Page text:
27. The method of claim 15 further comprising the step of selecting a tachometer condition adapted to correctly display engine revolutions per minute independent of a tachometer's original pulse input configuration.
28. A method of programming an engine control system for an internal combustion engine having one or more cylinders, a piston mounted within each cylinder for reciprocating movement to a plurality of degree positions therein, a shaft connected to the piston for rotation in response to reciprocating movement of the piston creating a plurality of compression cycles, the method comprising:
providing an engine control system having a sensor adjacent the shaft for creating piston top dead center signals and count signals in response to rotational movement of the shaft and a user programmable intelligent controller connected to the sensor for calculating a piston position and an engine RPM based upon the piston top dead center signals and the count signals;
receiving engine parameters from a user interface into the intelligent controller; and
calculating engine controlling output in response to at least one of the piston positions or the engine RPM.
29. The method of claim 28 further comprising the step of selecting a switch dependent upon the engine RPM.
30. The method of claim 28 wherein receiving engine parameters includes at least one of an engine cycle selection step, a spark distribution selection step, a rotation sensing system mounting selection step, or a number of engine cylinder selection step.
31. The method of claim 28 further comprising the step of selecting the number of transition for the engine controlling output.
32. The method of claim 28 further comprising the steps of selecting an RPM lag value.
33. The method of claim 32 further comprising the step of selecting a number of sensors influencing the engine controlling output.
34. The method of claim 33 further comprising the step of selecting a sensor state.
35. The method of claim 28 further comprising the step of selecting a tachometer condition adapted to correctly display engine revolutions per minute independent of a tachometer's original pulse input configuration.
Description
BACKGROUND OF THE INVENTION

This invention relates to engine control systems and a method of programming engine control systems.

One important engine control system is a multiple combustion ignition system for internal combustion engines.

Currently known fuel delivery systems deliver, atomized gas vapor to the cylinder of the engine in such a manner that a single spark from an ignition system often does not completely burn all of the fuel. This is particularly true when the engine is cold or when excess fuel has been delivered to the cylinder due to imperfect fuel delivery systems, sudden acceleration, etc. Once the primary explosion occurs due to the initial spark, the air/gas mixture begins combusting near the spark plug and then spreads throughout the cylinder creating a flame front. Presently known fuel delivery systems do not provide a perfect air/gas mixture in the cylinder, and this imperfect mixture results in uneven burning as the flame front moves throughout the cylinder. As a result some of the air/gas mixture often remains unburned.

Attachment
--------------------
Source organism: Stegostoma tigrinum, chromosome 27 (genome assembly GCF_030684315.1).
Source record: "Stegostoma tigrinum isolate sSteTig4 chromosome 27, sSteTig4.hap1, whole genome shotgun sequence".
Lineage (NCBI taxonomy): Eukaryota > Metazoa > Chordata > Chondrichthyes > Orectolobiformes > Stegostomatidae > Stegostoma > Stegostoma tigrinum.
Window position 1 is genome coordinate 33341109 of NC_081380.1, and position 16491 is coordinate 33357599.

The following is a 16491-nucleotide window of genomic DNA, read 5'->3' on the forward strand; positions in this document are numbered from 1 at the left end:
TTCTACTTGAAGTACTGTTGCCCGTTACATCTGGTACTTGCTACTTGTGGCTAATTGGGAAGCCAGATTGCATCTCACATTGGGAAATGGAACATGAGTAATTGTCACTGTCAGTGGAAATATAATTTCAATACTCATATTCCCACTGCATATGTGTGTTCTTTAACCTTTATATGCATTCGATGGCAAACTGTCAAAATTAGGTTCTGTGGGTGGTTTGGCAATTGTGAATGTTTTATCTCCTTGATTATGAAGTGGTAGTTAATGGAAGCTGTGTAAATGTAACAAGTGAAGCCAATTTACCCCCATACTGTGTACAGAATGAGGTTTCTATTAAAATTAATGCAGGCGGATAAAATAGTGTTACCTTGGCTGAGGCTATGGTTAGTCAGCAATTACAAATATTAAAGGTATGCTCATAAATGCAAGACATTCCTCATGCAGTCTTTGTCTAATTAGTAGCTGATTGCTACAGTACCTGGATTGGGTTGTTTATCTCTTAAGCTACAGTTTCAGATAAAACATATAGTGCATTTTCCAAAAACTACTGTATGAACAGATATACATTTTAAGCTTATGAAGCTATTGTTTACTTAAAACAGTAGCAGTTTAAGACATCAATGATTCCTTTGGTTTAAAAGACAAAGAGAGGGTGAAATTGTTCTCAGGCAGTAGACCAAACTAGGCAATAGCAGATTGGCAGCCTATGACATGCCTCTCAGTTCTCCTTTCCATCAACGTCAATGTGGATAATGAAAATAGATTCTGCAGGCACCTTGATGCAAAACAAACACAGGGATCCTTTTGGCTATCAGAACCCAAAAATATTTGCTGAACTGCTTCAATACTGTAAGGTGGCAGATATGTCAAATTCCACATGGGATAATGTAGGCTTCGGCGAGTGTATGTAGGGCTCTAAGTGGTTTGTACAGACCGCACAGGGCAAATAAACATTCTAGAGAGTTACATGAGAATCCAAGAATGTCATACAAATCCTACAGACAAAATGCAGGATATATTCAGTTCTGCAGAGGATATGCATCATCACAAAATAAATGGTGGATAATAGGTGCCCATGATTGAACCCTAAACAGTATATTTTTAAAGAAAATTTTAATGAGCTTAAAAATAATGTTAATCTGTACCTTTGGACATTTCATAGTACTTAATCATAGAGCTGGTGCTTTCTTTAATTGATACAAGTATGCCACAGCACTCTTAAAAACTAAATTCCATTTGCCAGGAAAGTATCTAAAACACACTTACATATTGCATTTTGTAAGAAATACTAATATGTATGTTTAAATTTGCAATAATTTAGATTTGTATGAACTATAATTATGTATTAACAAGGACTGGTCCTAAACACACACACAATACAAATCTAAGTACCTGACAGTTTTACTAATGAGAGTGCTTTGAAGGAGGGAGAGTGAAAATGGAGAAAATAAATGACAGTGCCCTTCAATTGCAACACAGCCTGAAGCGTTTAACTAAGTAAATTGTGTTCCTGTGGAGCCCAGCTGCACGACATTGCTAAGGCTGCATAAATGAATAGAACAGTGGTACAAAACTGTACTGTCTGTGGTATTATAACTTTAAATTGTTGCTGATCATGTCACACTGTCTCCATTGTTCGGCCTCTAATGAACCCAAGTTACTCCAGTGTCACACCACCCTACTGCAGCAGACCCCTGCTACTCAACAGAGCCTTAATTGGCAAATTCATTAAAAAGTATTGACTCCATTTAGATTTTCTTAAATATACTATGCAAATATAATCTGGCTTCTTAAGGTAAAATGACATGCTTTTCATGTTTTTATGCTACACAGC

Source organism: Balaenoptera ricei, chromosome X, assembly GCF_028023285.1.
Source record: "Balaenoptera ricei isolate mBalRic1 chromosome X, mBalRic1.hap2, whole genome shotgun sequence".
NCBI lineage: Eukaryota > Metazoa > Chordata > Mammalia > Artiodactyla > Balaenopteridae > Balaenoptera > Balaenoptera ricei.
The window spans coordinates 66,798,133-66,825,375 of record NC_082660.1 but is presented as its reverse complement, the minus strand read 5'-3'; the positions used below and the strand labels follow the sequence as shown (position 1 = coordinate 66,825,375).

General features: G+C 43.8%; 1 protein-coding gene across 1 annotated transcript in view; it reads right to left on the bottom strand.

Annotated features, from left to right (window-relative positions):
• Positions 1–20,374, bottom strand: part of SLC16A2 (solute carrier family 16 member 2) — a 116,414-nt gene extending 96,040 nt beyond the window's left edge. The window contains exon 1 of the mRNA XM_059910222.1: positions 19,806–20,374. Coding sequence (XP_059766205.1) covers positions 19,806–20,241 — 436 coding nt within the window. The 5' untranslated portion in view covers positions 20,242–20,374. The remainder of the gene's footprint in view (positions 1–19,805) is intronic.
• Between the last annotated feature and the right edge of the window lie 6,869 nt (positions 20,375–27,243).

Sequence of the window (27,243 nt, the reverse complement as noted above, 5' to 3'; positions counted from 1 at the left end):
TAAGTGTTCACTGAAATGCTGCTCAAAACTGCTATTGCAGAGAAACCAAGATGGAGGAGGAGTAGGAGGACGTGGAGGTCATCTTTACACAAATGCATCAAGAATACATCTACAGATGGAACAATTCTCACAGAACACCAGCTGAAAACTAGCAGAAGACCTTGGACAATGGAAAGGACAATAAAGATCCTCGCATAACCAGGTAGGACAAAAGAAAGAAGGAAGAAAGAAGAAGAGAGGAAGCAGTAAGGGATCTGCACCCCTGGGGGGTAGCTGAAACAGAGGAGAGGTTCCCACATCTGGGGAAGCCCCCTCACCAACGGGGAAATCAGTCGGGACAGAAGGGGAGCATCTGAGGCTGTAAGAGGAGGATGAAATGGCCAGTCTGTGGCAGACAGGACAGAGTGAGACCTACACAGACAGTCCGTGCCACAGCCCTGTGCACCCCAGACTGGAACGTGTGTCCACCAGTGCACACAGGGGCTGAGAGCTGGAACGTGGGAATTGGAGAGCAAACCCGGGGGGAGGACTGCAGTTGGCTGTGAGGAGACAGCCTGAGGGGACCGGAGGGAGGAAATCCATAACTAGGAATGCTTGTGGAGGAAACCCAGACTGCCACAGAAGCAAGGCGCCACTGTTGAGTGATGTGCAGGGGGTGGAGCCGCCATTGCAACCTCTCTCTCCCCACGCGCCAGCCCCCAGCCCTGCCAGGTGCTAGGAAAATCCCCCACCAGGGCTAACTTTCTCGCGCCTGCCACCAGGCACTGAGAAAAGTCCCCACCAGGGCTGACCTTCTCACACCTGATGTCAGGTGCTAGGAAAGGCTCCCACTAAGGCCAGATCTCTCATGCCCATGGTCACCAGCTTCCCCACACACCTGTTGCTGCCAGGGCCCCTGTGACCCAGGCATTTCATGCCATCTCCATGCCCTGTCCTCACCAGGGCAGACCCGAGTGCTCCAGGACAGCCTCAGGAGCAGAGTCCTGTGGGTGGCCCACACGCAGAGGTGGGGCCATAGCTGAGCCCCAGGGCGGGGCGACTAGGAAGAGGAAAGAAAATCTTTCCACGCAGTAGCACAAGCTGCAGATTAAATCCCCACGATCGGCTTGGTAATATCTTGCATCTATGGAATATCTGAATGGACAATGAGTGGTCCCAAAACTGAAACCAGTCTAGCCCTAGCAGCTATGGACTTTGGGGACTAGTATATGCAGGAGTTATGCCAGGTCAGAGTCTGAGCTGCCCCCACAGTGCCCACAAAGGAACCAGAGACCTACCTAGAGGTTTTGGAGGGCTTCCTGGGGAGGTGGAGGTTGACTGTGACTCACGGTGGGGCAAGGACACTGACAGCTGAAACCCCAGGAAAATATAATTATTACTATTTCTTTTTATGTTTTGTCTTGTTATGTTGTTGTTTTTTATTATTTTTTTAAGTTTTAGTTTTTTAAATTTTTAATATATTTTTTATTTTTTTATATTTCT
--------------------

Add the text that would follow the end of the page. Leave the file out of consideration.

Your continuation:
Some prior art ignition systems have attempted to deal with this problem by firing a string of uncontrolled sparks in rapid progression during the power stroke of the combustion cycle. This generally does not achieve a fully satisfactory complete combustion of fuel, and also causes excessive spark plug wear.

Other prior art ignition systems have attempted to utilize a multiple ignition system which is based on the timing of the secondary explosions relative to the first explosion. The second explosion and later explosions are based upon the time lapse after the first explosion. This type of timed multiple explosion system is inadequate and is unstable because the second and later explosions will not always occur at the same position of the piston from cycle to cycle. Over a period of several cycles of the engine, the RPM's of the engine are often inconsistent, and the secondary explosions will occur at times corresponding to different positions of the piston within the cylinder.

The effectiveness of a secondary or later explosion depends upon creating that secondary explosion precisely at the desired position of the piston in the cylinder. Such precision is not achieved when the secondary explosion is caused to occur a predetermined time after the first explosion. If the control system is not highly stable and precise the secondary explosion cannot be consistently implemented, then the advantages of having multiple sparks are significantly reduced.

U.S. Pat. No. 5,513,612 issued to McAbee and Campbell teaches a multiple combustion ignition timing system that fires a second explosion relative to a predetermined position of the piston, rather than relative to the amount of time lapse after the first explosion as in the prior art. The '612 patent teaches utilizing a sensor connected to either the cam shaft or the crankshaft for sensing degree positions of the piston and for creating a plurality of trigger signals, each of which correspond to one of the piston's degree positions and leads to at least two sparks to each engine cylinder. While effective, this patent details the method and system of an ignition system that must be specifically designed for each different type of motor it is used for. This system does not have generic components and programmable pieces which are highly configurable for numerous engine control systems.

The prior art development of new ignition timing systems is expensive due to three primary reasons: 1) development costs are high and take time, 2) new circuit development for each ignition costs money and takes time, and 3) ignition curve development for a specific engine is time consuming and expensive.

Therefore, a primary object of the present invention is the provision of an improved engine control system and method for operating same.